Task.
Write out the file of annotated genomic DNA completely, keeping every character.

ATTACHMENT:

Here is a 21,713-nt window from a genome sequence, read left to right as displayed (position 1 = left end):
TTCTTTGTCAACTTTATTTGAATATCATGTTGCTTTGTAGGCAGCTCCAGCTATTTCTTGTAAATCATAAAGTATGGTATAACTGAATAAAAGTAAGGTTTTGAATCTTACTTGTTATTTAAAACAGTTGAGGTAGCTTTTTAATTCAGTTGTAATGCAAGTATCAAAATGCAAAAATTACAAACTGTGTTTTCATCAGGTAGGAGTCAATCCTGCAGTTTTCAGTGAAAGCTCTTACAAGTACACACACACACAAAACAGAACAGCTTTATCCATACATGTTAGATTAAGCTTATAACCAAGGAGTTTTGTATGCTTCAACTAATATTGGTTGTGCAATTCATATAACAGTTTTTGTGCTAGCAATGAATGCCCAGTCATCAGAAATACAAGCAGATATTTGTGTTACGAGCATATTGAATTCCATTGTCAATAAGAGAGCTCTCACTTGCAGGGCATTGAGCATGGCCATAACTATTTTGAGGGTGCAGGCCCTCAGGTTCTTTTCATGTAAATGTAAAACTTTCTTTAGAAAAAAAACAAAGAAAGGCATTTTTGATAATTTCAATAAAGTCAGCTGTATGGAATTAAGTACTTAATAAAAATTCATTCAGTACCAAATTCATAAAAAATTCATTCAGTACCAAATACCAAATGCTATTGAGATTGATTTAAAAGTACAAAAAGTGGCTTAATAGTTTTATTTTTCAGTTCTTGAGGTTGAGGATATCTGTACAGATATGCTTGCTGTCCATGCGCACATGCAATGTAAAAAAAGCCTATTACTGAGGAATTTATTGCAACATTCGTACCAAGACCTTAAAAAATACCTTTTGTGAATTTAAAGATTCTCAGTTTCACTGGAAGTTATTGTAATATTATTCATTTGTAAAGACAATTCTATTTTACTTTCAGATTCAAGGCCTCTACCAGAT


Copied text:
Here is a 21,713-nt window from a genome sequence, read left to right as displayed (position 1 = left end):
TTCTTTGTCAACTTTATTTGAATATCATGTTGCTTTGTAGGCAGCTCCAGCTATTTCTTGTAAATCATAAAGTATGGTATAACTGAATAAAAGTAAGGTTTTGAATCTTACTTGTTATTTAAAACAGTTGAGGTAGCTTTTTAATTCAGTTGTAATGCAAGTATCAAAATGCAAAAATTACAAACTGTGTTTTCATCAGGTAGGAGTCAATCCTGCAGTTTTCAGTGAAAGCTCTTACAAGTACACACACACACAAAACAGAACAGCTTTATCCATACATGTTAGATTAAGCTTATAACCAAGGAGTTTTGTATGCTTCAACTAATATTGGTTGTGCAATTCATATAACAGTTTTTGTGCTAGCAATGAATGCCCAGTCATCAGAAATACAAGCAGATATTTGTGTTACGAGCATATTGAATTCCATTGTCAATAAGAGAGCTCTCACTTGCAGGGCATTGAGCATGGCCATAACTATTTTGAGGGTGCAGGCCCTCAGGTTCTTTTCATGTAAATGTAAAACTTTCTTTAGAAAAAAAACAAAGAAAGGCATTTTTGATAATTTCAATAAAGTCAGCTGTATGGAATTAAGTACTTAATAAAAATTCATTCAGTACCAAATTCATAAAAAATTCATTCAGTACCAAATACCAAATGCTATTGAGATTGATTTAAAAGTACAAAAAGTGGCTTAATAGTTTTATTTTTCAGTTCTTGAGGTTGAGGATATCTGTACAGATATGCTTGCTGTCCATGCGCACATGCAATGTAAAAAAAGCCTATTACTGAGGAATTTATTGCAACATTCGTACCAAGACCTTAAAAAATACCTTTTGTGAATTTAAAGATTCTCAGTTTCACTGGAAGTTATTGTAATATTATTCATTTGTAAAGACAATTCTATTTTACTTTCAGATTCAAGGCCTCTACCAGAT